Jill, the tour group, and I head off to our next destination, a rug making co-op.
I grew up, as I’m part Armenian, with a lot of Armenian rugs around my house.
It was the one bit of that culture, other than dolma and pilaf, that my family brought with it from Armenia when they moved to the USA many years ago.
I love looking at them, and the intricacies of how they are woven, and was extremely excited to see people at work and making these beautiful pieces of art.
Each of us received our own tour guide, with the Colombians getting someone that spoke some Spanish and English, as that is what they spoke also, and the Dutch getting someone who spoke German.
Let me say this, the Turkish have the tourist industry down to an art. They have so many guides, that speak so many languages, it is rather amazing. They really know what they are doing and how to make people feel comfortable.
As an Armenian that is a lot to say when you consider the history between these two countries and the massacre that happened against the Armenian people back in the early 1900s. I’m glad to say that when people asked where I’m from, and I told them Armenia, they were excited and stated that “We are brothers!” It was great to hear that these old hatreds are disappearing and people are becoming more inclusive and caring. I’m not sure about Eastern Turkey, where it is much more religious and provincial but Western Turkey is fairly open-minded at this point.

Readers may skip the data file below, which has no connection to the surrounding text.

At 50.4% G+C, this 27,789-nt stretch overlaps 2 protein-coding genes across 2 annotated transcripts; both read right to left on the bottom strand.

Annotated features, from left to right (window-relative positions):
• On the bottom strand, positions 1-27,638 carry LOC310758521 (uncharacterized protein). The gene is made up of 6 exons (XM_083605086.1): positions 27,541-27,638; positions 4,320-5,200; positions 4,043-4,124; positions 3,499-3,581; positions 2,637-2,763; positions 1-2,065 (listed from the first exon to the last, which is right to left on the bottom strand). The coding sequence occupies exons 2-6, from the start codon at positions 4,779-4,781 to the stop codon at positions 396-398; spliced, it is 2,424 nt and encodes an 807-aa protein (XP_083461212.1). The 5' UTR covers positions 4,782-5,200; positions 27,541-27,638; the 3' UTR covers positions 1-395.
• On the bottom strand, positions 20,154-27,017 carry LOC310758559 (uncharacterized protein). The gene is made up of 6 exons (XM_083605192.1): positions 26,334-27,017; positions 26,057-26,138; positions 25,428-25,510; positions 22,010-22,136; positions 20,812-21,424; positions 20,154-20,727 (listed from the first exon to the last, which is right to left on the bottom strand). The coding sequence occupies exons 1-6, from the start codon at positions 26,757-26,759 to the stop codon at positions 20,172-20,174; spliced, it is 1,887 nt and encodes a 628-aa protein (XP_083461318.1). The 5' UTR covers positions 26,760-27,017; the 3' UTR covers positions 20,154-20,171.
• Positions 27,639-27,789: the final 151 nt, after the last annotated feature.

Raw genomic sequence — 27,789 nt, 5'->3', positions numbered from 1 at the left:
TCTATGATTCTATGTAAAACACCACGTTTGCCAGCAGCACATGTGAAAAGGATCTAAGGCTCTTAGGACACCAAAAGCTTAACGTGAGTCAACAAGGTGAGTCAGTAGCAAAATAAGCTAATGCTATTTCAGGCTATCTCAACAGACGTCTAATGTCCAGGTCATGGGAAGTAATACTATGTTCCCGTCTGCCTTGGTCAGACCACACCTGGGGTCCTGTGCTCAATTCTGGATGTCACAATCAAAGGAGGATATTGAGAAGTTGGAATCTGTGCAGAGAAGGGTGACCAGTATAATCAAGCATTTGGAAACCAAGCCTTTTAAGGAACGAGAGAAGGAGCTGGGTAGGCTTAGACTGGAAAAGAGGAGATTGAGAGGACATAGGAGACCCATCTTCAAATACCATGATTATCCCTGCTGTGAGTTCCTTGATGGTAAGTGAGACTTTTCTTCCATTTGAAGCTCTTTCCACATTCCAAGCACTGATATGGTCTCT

Our guide told us about the work these women do, and how difficult it is, and how it is a dying art.
The women are only allowed to work for 20 minutes at a time, and then take a 10 minute break, so that their hands, and eyes, won’t be injured.
They are also only allowed to work for 4 hours a day. Many work from home since they have kids and other duties to do so they only come into the co-op to deliver their rugs or work in front of tourists.
According to our guide, many of these women retire at around 40 years old because of the stress and strain to their bodies from doing such repetitive and tedious work.
That is just another reason why this art is dying out and younger people aren’t interested in doing it anymore.
One of the bigger rugs (5 feet by 9 feet) could take about 9 months to make one if it is cotton.
If it is silk, however, it can take double that or almost 1.5 years.
The women get about 70% of the sale while the co-op gets 30% so it seemed like a pretty fair deal for them.